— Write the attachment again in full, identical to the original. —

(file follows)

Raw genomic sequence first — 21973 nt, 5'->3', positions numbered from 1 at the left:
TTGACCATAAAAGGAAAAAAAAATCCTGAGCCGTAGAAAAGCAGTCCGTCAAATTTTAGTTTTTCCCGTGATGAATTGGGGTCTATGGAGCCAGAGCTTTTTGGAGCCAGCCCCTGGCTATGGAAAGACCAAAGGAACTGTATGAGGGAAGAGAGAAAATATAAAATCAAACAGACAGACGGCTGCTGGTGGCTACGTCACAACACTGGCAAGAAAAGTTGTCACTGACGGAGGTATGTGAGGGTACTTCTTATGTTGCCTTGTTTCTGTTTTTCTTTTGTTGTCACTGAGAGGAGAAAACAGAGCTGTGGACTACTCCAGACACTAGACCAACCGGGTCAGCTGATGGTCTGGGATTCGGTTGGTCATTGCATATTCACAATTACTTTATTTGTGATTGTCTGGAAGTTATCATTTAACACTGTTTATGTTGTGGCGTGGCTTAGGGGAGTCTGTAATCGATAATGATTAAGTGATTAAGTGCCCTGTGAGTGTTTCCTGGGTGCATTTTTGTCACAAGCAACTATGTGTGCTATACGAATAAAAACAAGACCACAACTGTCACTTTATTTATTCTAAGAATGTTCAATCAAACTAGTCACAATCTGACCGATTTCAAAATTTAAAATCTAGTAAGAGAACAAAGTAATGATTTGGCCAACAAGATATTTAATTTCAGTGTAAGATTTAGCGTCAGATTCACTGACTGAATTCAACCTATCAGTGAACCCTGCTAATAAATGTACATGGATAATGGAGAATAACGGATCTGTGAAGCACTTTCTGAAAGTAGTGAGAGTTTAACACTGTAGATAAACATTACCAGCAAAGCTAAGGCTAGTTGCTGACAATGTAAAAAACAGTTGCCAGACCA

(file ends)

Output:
Raw genomic sequence first — 21973 nt, 5'->3', positions numbered from 1 at the left:
TTGACCATAAAAGGAAAAAAAAATCCTGAGCCGTAGAAAAGCAGTCCGTCAAATTTTAGTTTTTCCCGTGATGAATTGGGGTCTATGGAGCCAGAGCTTTTTGGAGCCAGCCCCTGGCTATGGAAAGACCAAAGGAACTGTATGAGGGAAGAGAGAAAATATAAAATCAAACAGACAGACGGCTGCTGGTGGCTACGTCACAACACTGGCAAGAAAAGTTGTCACTGACGGAGGTATGTGAGGGTACTTCTTATGTTGCCTTGTTTCTGTTTTTCTTTTGTTGTCACTGAGAGGAGAAAACAGAGCTGTGGACTACTCCAGACACTAGACCAACCGGGTCAGCTGATGGTCTGGGATTCGGTTGGTCATTGCATATTCACAATTACTTTATTTGTGATTGTCTGGAAGTTATCATTTAACACTGTTTATGTTGTGGCGTGGCTTAGGGGAGTCTGTAATCGATAATGATTAAGTGATTAAGTGCCCTGTGAGTGTTTCCTGGGTGCATTTTTGTCACAAGCAACTATGTGTGCTATACGAATAAAAACAAGACCACAACTGTCACTTTATTTATTCTAAGAATGTTCAATCAAACTAGTCACAATCTGACCGATTTCAAAATTTAAAATCTAGTAAGAGAACAAAGTAATGATTTGGCCAACAAGATATTTAATTTCAGTGTAAGATTTAGCGTCAGATTCACTGACTGAATTCAACCTATCAGTGAACCCTGCTAATAAATGTACATGGATAATGGAGAATAACGGATCTGTGAAGCACTTTCTGAAAGTAGTGAGAGTTTAACACTGTAGATAAACATTACCAGCAAAGCTAAGGCTAGTTGCTGACAATGTAAAAAACAGTTGCCAGACCA